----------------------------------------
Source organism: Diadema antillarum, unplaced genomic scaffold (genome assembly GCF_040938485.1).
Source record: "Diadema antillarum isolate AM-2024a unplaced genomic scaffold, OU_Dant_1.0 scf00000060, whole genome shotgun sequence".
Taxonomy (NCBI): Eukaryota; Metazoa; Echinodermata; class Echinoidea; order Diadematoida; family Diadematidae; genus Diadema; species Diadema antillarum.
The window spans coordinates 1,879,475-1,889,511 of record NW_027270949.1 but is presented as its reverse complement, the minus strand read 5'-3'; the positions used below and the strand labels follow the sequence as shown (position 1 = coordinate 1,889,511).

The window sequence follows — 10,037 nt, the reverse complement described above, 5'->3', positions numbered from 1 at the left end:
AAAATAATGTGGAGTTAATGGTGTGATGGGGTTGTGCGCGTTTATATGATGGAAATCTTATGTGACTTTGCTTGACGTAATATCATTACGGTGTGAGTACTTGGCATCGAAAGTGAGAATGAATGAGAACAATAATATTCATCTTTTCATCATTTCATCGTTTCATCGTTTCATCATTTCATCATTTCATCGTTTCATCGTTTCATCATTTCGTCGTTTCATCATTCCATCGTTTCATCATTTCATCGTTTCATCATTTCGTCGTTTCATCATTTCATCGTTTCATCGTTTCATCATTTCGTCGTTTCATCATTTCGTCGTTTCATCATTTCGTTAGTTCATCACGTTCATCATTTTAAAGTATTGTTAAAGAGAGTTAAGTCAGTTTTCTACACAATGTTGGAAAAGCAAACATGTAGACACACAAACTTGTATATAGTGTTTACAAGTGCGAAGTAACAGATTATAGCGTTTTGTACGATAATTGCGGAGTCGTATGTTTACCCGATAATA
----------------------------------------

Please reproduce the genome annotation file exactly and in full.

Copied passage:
Source organism: Diadema antillarum, unplaced genomic scaffold (genome assembly GCF_040938485.1).
Source record: "Diadema antillarum isolate AM-2024a unplaced genomic scaffold, OU_Dant_1.0 scf00000060, whole genome shotgun sequence".
Taxonomy (NCBI): Eukaryota; Metazoa; Echinodermata; class Echinoidea; order Diadematoida; family Diadematidae; genus Diadema; species Diadema antillarum.
The window spans coordinates 1,879,475-1,889,511 of record NW_027270949.1 but is presented as its reverse complement, the minus strand read 5'-3'; the positions used below and the strand labels follow the sequence as shown (position 1 = coordinate 1,889,511).

The window sequence follows — 10,037 nt, the reverse complement described above, 5'->3', positions numbered from 1 at the left end:
AAAATAATGTGGAGTTAATGGTGTGATGGGGTTGTGCGCGTTTATATGATGGAAATCTTATGTGACTTTGCTTGACGTAATATCATTACGGTGTGAGTACTTGGCATCGAAAGTGAGAATGAATGAGAACAATAATATTCATCTTTTCATCATTTCATCGTTTCATCGTTTCATCATTTCATCATTTCATCGTTTCATCGTTTCATCATTTCGTCGTTTCATCATTCCATCGTTTCATCATTTCATCGTTTCATCATTTCGTCGTTTCATCATTTCATCGTTTCATCGTTTCATCATTTCGTCGTTTCATCATTTCGTCGTTTCATCATTTCGTTAGTTCATCACGTTCATCATTTTAAAGTATTGTTAAAGAGAGTTAAGTCAGTTTTCTACACAATGTTGGAAAAGCAAACATGTAGACACACAAACTTGTATATAGTGTTTACAAGTGCGAAGTAACAGATTATAGCGTTTTGTACGATAATTGCGGAGTCGTATGTTTACCCGATAATA